Wearing a pure white hakama (wide-legged pants worn over a kimono), a young Japanese woman appears on stage in the glass-covered atrium of the Cleveland Museum of Art (CMA) in Cleveland, Ohio.
She bows to the audience, turns to the gilded folding screen that is still blank and touches it gently, then sits down cross-legged and bows deeply to the screen three times.
To music featuring the jingle of suzu (Shinto bells) and haunting female choir voices of the ancient-Japan-inspired “Reincarnation” song, she stands and begins painting.
Putting sumi ink on a brush, she makes broad strokes to draw two ovals in the middle of the screen, followed by a vertical axis in between and a dynamic arc in bold pink.
Audience members watched raptly at a live painting performance by contemporary artist Miwa Komatsu that took place earlier this month as part of the museum’s ongoing exhibition “Shinto: Discovery of the Divine in Japanese Art.”
“We often think of the involvement of a male priest as the main person for a Shinto omatsuri (festival), but I feel Komatsu-san is doing something that connects us back to what used to be a very prevalent tradition of women serving as oracles at shrines,” said Sinead Vilbar, curator of Japanese art at CMA.
Inspired by the 2006 acquisition of a wooden statue of a youthful Wakamiya kami (deity) by the Princeton University Art Museum while working as an assistant curator of Asian art there, Vilbar generated the idea of an exhibition on Shinto art and spent more than 10 years preparing to make it a reality.
It is believed that Shinto was born in Japan, evolving from an earlier form of religion that worshiped nature and one in which ancient people sensed the presence of sacred spirits. People venerated such spirits as kami. Since the arrival of Buddhism in Japan during the 6th century, the amalgamation of Shinto and Buddhism progressed throughout Japan’s history.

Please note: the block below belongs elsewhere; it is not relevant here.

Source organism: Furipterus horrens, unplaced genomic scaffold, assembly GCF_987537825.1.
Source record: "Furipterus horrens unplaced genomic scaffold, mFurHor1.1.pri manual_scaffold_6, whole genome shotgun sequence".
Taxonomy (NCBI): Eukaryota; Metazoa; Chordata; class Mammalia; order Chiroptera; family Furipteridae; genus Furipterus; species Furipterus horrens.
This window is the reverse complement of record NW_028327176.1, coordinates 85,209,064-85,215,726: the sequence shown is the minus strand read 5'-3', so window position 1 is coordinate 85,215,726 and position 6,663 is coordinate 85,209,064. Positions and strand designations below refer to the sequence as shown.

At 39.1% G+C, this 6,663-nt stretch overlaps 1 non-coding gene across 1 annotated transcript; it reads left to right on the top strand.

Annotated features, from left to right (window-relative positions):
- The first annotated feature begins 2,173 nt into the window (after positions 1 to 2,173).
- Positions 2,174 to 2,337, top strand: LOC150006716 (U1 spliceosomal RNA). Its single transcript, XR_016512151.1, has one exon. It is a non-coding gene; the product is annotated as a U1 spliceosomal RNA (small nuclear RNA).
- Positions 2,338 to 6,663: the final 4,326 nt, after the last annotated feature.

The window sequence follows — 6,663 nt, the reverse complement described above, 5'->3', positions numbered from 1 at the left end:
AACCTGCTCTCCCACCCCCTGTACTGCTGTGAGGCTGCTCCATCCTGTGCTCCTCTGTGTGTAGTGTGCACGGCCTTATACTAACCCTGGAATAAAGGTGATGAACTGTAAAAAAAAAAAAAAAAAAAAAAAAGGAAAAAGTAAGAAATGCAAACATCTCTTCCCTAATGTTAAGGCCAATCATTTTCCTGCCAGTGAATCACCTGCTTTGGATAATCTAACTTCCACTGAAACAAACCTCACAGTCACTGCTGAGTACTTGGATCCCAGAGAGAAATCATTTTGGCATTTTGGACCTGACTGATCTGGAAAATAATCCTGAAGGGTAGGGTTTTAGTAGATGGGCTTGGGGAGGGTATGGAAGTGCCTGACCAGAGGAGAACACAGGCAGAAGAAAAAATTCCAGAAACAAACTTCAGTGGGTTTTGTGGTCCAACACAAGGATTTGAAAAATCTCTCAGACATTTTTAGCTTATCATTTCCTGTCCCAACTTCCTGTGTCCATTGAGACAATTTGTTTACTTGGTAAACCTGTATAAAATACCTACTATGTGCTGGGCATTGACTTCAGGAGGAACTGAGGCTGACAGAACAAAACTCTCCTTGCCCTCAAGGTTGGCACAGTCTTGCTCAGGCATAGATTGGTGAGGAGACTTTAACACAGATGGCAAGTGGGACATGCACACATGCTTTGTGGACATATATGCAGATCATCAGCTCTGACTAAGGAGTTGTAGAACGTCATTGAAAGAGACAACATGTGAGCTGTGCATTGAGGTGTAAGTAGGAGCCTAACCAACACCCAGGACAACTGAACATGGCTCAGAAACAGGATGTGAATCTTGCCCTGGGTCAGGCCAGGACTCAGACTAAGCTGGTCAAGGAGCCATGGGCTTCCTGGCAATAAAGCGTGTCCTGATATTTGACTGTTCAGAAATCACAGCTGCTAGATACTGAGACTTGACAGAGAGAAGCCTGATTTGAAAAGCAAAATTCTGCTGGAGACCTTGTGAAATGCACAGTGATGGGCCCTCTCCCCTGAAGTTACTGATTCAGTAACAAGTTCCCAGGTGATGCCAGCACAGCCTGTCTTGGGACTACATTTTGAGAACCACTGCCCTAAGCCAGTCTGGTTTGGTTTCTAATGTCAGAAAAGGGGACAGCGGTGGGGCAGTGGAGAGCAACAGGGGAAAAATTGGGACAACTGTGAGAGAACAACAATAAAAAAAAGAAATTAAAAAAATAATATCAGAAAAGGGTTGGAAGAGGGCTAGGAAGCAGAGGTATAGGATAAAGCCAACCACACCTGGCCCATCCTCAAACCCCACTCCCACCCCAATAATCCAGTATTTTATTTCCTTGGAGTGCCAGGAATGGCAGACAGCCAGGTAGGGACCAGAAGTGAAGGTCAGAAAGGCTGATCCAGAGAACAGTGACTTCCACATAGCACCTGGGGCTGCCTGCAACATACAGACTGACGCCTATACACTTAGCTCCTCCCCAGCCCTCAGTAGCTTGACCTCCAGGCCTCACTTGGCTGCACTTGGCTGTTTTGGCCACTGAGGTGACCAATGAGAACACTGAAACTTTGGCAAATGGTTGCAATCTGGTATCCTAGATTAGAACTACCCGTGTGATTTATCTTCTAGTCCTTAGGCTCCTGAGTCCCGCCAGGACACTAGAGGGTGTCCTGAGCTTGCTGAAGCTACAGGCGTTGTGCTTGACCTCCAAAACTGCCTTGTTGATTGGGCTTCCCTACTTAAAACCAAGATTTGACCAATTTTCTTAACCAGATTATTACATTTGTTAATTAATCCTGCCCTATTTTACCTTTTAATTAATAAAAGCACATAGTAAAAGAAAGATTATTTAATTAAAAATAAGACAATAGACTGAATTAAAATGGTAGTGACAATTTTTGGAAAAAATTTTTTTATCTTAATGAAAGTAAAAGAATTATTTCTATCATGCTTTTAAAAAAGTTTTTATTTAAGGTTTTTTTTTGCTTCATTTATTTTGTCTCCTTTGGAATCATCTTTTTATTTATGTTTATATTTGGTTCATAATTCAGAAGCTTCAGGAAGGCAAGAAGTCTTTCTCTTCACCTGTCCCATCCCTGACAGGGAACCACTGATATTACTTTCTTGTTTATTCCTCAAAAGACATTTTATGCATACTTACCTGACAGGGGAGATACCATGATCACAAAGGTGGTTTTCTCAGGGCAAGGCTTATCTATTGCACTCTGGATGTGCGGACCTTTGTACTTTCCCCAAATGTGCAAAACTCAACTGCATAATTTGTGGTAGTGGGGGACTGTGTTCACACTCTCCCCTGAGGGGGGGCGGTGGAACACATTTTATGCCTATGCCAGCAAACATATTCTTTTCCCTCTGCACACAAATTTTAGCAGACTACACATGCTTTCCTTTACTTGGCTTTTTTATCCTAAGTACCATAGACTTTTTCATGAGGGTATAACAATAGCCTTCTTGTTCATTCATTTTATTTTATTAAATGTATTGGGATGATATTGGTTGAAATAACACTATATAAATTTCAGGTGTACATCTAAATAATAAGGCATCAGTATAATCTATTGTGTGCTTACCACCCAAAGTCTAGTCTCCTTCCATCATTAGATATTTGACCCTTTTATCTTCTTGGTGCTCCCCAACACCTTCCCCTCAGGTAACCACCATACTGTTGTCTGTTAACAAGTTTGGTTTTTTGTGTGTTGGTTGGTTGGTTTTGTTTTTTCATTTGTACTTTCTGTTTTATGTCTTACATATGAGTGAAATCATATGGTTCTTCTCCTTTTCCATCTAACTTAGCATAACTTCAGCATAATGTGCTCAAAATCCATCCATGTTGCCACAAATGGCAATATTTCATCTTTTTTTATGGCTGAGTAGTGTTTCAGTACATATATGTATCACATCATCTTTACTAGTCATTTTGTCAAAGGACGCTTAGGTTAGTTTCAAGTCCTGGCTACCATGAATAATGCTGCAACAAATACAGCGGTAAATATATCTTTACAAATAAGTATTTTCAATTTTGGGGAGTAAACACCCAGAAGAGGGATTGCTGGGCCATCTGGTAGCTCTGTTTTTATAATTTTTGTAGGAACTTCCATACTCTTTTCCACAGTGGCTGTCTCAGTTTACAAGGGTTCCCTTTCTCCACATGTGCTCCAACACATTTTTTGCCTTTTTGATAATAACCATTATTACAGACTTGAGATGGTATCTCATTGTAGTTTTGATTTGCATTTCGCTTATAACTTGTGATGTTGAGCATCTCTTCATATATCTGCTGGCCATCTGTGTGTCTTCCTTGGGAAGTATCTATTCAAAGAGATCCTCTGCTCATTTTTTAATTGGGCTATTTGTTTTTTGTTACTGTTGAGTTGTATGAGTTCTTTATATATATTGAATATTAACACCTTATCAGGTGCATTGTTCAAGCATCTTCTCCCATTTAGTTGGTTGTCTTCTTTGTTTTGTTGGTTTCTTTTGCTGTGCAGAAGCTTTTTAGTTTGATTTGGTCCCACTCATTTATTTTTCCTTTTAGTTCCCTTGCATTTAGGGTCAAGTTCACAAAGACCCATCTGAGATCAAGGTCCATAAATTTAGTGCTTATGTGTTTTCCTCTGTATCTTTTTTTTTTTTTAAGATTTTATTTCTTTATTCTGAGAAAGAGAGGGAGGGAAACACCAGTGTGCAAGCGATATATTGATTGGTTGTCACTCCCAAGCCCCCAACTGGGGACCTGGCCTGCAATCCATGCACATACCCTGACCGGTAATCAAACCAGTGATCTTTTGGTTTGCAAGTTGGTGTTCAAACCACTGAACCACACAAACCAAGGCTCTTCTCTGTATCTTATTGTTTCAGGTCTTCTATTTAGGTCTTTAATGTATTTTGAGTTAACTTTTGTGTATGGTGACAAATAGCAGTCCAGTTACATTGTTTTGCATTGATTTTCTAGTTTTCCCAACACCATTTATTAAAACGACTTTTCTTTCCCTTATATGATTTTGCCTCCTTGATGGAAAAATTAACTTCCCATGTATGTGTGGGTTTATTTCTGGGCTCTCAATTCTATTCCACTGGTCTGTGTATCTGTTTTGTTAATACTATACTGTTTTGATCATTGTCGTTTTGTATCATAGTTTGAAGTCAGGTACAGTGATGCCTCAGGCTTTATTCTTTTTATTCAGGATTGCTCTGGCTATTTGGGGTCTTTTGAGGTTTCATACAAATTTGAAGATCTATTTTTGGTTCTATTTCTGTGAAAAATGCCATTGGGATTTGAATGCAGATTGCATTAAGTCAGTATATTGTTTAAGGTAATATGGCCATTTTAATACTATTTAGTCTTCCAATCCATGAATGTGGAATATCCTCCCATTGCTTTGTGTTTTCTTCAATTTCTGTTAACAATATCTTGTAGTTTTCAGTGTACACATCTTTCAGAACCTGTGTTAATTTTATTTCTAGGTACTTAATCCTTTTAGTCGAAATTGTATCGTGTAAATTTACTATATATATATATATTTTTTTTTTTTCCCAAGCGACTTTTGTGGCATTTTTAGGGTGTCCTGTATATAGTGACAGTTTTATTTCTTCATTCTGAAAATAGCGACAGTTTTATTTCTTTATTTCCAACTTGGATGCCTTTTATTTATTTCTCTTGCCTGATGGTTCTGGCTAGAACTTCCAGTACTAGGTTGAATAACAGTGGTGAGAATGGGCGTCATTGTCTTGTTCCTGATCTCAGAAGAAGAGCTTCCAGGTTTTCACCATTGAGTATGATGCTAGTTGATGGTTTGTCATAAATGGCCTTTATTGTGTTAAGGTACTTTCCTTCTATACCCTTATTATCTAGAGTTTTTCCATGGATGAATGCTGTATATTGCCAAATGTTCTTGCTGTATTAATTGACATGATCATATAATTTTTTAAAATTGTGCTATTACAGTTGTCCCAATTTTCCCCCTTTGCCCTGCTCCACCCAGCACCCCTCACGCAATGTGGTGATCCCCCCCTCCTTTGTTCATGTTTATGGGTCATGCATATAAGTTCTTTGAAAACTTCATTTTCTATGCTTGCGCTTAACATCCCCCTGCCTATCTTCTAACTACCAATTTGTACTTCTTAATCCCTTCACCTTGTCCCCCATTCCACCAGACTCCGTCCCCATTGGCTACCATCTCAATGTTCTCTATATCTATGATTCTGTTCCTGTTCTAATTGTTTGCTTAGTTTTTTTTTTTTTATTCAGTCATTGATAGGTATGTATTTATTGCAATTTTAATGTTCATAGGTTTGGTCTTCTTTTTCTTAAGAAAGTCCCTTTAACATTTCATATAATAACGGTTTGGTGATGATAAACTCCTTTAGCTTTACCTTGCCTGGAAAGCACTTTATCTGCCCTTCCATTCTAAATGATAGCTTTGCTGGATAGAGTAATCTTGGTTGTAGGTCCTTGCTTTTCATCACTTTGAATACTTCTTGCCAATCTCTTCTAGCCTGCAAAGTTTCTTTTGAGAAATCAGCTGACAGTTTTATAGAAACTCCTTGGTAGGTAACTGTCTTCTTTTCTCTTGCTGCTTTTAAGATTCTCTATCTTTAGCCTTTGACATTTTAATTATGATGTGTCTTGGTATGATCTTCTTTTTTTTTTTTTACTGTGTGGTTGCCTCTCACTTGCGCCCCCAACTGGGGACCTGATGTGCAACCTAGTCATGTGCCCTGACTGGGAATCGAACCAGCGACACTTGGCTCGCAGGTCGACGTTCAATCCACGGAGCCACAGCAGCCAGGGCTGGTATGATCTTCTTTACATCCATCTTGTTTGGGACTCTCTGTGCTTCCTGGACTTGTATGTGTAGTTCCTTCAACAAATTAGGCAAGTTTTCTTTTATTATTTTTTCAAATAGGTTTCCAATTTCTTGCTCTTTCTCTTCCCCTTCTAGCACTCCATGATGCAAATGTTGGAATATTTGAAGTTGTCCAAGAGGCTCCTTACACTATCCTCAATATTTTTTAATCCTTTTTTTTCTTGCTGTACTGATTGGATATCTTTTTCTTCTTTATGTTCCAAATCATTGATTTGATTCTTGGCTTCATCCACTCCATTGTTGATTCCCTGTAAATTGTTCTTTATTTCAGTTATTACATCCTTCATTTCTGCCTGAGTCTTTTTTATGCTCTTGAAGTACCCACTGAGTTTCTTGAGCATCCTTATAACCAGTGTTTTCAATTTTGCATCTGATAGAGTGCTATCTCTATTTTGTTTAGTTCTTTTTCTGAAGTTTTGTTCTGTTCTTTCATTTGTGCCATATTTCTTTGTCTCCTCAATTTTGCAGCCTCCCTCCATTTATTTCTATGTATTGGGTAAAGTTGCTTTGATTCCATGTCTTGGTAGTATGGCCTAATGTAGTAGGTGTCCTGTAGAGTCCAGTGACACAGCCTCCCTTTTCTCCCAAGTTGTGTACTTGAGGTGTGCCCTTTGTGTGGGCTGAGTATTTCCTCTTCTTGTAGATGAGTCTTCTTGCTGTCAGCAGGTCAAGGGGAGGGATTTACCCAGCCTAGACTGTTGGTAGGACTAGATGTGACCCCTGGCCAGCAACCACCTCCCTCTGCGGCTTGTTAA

The exhibition presents religious art that flourished as a result of this unique fusion of kami veneration and Buddhist practices. With cooperation from the Nara National Museum, the exhibition brings together 125 works from museums in Japan and the U.S., as well as shrines and temples across Japan. On display are works of calligraphy, painting, sculpture, costume and decorative arts from the 10th through the 19th centuries, including treasures never before seen outside Japan and a significant number of works designated as Important Cultural Properties by the Japanese government. Among the highlights are wooden sculptures of seated Tenjin and gorgeous folding screens that depict various festivities.
In 2013, Vilbar had an opportunity to attend a sengu renovation event in Izumo Taisha shrine in Shimane Prefecture, one of Japan’s most revered and oldest Shinto shrines. She was impressed to learn that Komatsu had created a piece for the shrine. The painting “Shin-Fudoki” that Komatsu dedicated to the shrine in 2014 was a turning point in her career, as the powerful iridescent light that broke through the clouds at the shrine inspired her to use more colors.
On the stage at CMA, Komatsu applied acrylic paints, from pink, red, orange and yellow to green, blue, purple and white, directly from tubes or from bowls in which she mixed colors. Using a brush and her hands, she drew unexpected lines in various colors and sumi black, sometimes throwing the brush or the paint at the screen. As she moved from side to side, bending down at times and climbing a stepladder at others, the chaotic picture gradually developed into the figures of chimera-like divine spirits, incorporating falcons, deer, birds, dragons and a number of small komainu (guardian lion-dog).